An ETS is Simply the Wrong Policy

Australia faces one of the most important policy debates in recent memory.

Unfortunately, the scrutiny and implications for our nation of Labor’s Carbon Pollution Reduction Scheme (CPRS) have been lost amid Coalition leadership ructions and a lack of critical inquiry by many involved in the political process.

The CPRS is a misnamed Emissions Trading Scheme (ETS) that sets a limit on the level of carbon dioxide (CO2) emitted in Australia and allows the purchase and sale of the right to make these emissions. Basically, companies and industry will be forced to pay for the carbon dioxide emissions they produce.

At first blush, it sounds reasonable and even logical as a means of reducing the newly defined ‘dangerous gas’ that is necessary for life on this planet.

Labor’s CPRS is a pig of a policy and while the Coalition moving amendments will undoubtedly improve it, no amount of lipstick will disguise the fact that it is still a pig.

However, it is not just Labor’s CPRS that is flawed. The very notion of any form of ETS as a means of addressing the political demands for decreasing CO2 emissions needs to be reviewed.

An ETS is a new form of tax that introduces a cumbersome bureaucracy and a corruptible quasi-market mechanism. It transfers massive amounts of wealth from the productive area of the economy to an already bloated and inefficient government.

This new tax will increase the costs for every small business as the flow-on effects are passed through the economy.

These increased business costs will then be passed on to every consumer in Australia through higher prices for power, food and transport. In fact, the price of everything you purchase, use or consume will be affected by the introduction of an ETS.

Simply put, an ETS is like a Goods and Services Tax without any upper limit on the amount that can be levied. Once that is understood, it becomes clear why the Rudd Government prefers their new tax be known by the misleading title of a Carbon Pollution Reduction Scheme.

An ETS will be a burden on all Australians but a boon to the very financial market traders that Kevin Rudd has recently blamed for destroying the world economy. They will be able to manipulate a relatively small market, forcing prices ever higher as they seek to profit from your increased tax burden.

Even George Soros, the billionaire leftist and global financier of environmental causes, thinks an ETS is a bad policy response to climate change.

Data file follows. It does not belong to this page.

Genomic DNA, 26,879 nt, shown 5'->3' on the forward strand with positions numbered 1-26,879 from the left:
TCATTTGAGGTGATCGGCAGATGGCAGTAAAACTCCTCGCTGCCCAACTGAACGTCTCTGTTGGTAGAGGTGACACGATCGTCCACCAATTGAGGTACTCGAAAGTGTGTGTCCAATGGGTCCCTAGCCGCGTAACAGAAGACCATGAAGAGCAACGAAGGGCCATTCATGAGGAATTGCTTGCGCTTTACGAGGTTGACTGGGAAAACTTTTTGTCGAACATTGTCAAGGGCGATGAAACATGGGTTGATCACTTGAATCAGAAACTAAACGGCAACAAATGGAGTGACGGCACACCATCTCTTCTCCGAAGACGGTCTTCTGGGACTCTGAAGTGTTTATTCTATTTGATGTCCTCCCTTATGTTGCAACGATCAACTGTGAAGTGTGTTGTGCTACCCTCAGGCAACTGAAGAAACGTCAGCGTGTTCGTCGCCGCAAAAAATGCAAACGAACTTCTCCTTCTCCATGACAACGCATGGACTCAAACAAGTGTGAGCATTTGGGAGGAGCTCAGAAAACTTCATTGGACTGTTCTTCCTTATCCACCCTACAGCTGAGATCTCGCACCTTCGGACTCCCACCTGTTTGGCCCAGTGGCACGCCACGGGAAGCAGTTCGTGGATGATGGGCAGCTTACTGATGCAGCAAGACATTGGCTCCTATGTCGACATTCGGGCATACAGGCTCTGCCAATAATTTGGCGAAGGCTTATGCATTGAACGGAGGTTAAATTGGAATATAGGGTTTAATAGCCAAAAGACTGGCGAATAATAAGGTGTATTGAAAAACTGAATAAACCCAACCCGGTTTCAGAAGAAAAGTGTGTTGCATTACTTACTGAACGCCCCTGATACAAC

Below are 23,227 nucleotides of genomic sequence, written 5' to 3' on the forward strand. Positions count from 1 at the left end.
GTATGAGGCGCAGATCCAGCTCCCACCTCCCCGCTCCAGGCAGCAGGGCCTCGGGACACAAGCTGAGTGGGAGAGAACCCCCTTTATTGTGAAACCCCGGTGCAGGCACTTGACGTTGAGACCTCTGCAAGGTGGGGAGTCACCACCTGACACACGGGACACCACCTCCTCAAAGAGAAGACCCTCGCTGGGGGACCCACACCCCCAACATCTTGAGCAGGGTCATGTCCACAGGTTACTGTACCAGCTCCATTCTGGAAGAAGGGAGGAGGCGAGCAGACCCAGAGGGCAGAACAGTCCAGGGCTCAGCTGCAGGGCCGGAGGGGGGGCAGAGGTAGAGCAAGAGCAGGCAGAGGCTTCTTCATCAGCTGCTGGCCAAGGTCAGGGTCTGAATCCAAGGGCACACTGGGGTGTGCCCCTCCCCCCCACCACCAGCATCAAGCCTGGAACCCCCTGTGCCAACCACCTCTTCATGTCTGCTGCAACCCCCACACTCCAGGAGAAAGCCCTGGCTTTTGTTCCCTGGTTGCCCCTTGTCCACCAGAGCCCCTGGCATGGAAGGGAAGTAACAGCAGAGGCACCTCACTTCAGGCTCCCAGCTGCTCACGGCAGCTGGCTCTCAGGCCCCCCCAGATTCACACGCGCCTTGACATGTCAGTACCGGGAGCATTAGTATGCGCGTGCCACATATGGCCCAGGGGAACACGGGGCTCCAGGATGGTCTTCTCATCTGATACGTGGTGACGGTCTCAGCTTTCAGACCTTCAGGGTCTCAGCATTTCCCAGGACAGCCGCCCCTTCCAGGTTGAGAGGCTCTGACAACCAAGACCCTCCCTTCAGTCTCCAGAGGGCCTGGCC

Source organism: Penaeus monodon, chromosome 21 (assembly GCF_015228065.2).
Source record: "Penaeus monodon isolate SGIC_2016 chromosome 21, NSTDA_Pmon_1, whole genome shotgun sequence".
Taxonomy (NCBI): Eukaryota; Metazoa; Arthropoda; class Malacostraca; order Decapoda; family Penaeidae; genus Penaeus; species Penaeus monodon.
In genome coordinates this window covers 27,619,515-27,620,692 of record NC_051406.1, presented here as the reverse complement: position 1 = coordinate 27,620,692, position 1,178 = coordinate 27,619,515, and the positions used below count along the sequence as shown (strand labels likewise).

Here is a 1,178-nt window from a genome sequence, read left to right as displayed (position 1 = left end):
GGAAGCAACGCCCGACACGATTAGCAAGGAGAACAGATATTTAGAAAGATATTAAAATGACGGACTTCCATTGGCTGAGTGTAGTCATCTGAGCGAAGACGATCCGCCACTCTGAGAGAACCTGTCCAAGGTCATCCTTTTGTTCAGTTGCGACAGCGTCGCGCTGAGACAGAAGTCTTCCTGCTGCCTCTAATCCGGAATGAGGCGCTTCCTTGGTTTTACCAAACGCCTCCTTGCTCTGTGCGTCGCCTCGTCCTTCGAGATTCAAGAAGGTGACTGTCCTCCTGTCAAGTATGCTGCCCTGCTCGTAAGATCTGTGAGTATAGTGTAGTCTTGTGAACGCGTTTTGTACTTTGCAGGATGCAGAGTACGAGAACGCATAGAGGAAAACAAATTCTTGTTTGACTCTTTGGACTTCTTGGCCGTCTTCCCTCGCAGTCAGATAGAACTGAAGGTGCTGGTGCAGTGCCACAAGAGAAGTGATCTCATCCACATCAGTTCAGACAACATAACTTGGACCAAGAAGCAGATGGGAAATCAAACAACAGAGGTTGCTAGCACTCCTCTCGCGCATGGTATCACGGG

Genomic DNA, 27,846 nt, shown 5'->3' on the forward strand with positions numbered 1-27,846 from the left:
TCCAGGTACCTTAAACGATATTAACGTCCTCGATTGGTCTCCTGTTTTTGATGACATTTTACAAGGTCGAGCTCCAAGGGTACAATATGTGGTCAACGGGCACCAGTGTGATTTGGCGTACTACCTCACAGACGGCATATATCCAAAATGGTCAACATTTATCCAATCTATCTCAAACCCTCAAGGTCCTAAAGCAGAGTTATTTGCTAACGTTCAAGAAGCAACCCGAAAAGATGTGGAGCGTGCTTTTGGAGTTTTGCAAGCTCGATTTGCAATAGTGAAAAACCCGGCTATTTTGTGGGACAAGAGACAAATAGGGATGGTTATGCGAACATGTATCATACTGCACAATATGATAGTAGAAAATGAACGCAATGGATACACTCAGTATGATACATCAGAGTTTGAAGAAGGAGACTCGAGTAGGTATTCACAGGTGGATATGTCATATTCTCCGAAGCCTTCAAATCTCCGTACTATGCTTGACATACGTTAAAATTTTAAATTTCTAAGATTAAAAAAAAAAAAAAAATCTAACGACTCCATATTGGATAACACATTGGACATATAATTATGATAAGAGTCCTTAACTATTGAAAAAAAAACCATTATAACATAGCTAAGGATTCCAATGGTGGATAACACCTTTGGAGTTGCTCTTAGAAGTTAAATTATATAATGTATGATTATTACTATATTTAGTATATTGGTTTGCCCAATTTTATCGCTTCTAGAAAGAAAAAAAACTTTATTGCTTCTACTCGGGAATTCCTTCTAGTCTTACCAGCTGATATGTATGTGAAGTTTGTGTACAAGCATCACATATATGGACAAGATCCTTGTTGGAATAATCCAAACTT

Supporters of an ETS also make a great deal of the ‘certainty’ for industry that an ETS provides. Left unchallenged, this sounds plausible, but once again, when subject to greater scrutiny it becomes clear this is an empty argument.

Consider for a moment the failed ETS operating in the European Union. Not only has it been ineffective in reducing CO2 emissions, but permits have varied in price twenty fold in only a few years. This is hardly the certainty and stability for industry claimed by the advocates of this pernicious new tax.

So why are some Australian politicians intent on implementing a form of ETS?

Well, the answer is surprisingly simple and will do little to quash the public’s already growing cynicism toward politicians. Put bluntly, it is too confusing for most people to understand.

The complexity associated with how an ETS operates means most people don’t ‘get’ it. Critical analysis has been vague, the detail is confusing and as I mentioned earlier, at first glance it appears logical. That makes it easy for people to set aside any serious thought about its operational implications.

Imagine the outcry though if, instead of a CPRS, the scheme was described as a new multi-billion dollar tax on industry. I am sure that would get a little more attention and enjoy even less popular support than the CPRS currently does.

Another problem (among the many) with an ETS is the inability to ‘unscramble the egg’ when it is identified as an expensive and failed policy experiment. Once in place, it will be too hard to undo. After only a few years, billions of dollars will have been invested in this new scheme giving rise to property rights that cannot realistically be taken away.

In addition, government will have become addicted to the increased tax receipts, and consumers will have realised too late that they have been duped into accepting a flawed policy solution implemented for ‘their own good’.

I entered Parliament with five key principles that continue to drive my policy contribution. I am an advocate for smaller government, lower taxation, free enterprise, families and our traditional values.

An ETS is a policy solution that violates every single one of those principles. It is a policy that will not achieve its objectives. It will engorge government, damage our domestic industry, result in tens of thousands of Australian jobs being lost and place additional cost pressures on every family.

It is time we reconsidered the wisdom of introducing an ETS in any form as a means of achieving a reduction in atmospheric carbon dioxide.

An ETS is a disingenuous smokescreen that masks the true implications of a carbon dioxide tax on our nation. The fact that it won’t make any difference to our climate is another inconvenient truth advocates are hoping you won’t notice.

Great! You’ve successfully signed up.

Welcome back! You've successfully signed in.

You've successfully subscribed to Confidential Daily.

Success! Check your email for magic link to sign-in.

Success! Your billing info has been updated.

Your billing was not updated.